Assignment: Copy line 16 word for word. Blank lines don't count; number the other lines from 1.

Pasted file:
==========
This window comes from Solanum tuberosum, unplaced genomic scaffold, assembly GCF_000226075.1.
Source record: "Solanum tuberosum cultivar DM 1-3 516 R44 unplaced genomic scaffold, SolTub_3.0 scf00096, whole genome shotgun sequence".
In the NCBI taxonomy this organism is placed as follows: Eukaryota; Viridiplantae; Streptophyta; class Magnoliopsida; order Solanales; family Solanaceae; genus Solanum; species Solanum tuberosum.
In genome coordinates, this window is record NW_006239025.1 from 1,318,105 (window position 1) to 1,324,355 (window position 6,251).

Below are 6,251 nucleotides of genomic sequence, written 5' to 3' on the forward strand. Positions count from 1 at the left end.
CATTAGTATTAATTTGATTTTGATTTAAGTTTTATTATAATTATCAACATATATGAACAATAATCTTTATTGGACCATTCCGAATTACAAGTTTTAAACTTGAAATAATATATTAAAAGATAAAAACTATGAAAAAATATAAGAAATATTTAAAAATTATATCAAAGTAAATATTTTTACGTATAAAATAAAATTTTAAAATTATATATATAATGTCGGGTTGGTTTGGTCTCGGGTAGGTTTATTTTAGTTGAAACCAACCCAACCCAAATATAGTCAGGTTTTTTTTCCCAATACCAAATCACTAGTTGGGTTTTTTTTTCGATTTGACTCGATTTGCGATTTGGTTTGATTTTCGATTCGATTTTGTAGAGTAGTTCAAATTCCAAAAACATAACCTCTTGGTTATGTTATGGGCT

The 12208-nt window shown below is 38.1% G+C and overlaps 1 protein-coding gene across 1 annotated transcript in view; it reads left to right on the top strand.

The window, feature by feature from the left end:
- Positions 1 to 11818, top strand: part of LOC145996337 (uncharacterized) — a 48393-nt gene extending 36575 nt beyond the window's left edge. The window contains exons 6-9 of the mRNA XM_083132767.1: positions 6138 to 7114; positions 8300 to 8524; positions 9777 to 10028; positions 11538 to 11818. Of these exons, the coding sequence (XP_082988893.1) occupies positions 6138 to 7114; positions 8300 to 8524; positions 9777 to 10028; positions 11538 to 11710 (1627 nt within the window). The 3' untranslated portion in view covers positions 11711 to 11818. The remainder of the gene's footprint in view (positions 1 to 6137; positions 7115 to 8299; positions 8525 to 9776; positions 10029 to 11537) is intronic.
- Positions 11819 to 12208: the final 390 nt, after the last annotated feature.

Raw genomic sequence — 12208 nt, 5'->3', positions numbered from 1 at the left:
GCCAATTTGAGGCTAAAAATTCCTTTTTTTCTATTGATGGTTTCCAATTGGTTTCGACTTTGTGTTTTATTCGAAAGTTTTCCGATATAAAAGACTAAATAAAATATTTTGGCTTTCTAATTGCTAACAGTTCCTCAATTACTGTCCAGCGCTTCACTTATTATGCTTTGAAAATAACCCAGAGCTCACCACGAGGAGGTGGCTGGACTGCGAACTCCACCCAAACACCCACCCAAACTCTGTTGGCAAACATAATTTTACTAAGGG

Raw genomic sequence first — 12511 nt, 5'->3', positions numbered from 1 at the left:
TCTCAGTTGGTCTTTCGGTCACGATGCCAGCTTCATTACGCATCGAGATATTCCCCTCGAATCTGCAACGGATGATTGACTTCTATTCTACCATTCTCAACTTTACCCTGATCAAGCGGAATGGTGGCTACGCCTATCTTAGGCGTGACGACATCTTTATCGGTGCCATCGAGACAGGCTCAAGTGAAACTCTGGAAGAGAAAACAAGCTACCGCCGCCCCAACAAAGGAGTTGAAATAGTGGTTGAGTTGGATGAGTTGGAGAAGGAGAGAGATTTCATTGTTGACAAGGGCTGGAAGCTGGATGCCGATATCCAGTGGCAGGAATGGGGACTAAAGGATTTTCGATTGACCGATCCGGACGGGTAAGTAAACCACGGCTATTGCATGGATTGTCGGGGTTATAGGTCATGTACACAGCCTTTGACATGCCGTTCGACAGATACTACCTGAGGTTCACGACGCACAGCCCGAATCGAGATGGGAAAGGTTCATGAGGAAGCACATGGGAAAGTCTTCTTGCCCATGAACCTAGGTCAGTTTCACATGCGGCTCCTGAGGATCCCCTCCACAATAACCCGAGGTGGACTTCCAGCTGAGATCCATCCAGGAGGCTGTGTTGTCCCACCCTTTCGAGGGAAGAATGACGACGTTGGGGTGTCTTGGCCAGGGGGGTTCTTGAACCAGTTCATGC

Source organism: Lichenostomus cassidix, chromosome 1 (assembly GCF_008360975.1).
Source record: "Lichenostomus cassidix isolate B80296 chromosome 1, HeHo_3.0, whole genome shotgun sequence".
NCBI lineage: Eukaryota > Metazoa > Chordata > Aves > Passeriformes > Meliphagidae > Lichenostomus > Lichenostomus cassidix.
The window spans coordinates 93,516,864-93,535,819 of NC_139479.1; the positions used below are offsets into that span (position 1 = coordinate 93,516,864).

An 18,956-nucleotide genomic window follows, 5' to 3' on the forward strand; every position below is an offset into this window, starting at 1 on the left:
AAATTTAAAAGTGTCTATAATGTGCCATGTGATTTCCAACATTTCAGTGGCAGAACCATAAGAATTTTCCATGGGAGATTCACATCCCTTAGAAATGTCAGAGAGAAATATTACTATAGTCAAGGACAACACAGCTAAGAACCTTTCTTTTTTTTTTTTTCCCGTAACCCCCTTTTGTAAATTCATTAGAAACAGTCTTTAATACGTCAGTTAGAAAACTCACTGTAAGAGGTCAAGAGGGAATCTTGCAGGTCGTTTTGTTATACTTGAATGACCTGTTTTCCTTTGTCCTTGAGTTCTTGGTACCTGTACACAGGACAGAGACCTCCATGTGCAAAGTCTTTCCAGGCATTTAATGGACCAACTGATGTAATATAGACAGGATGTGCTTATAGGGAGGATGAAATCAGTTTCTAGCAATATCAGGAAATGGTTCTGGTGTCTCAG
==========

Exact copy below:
Source record: "Lichenostomus cassidix isolate B80296 chromosome 1, HeHo_3.0, whole genome shotgun sequence".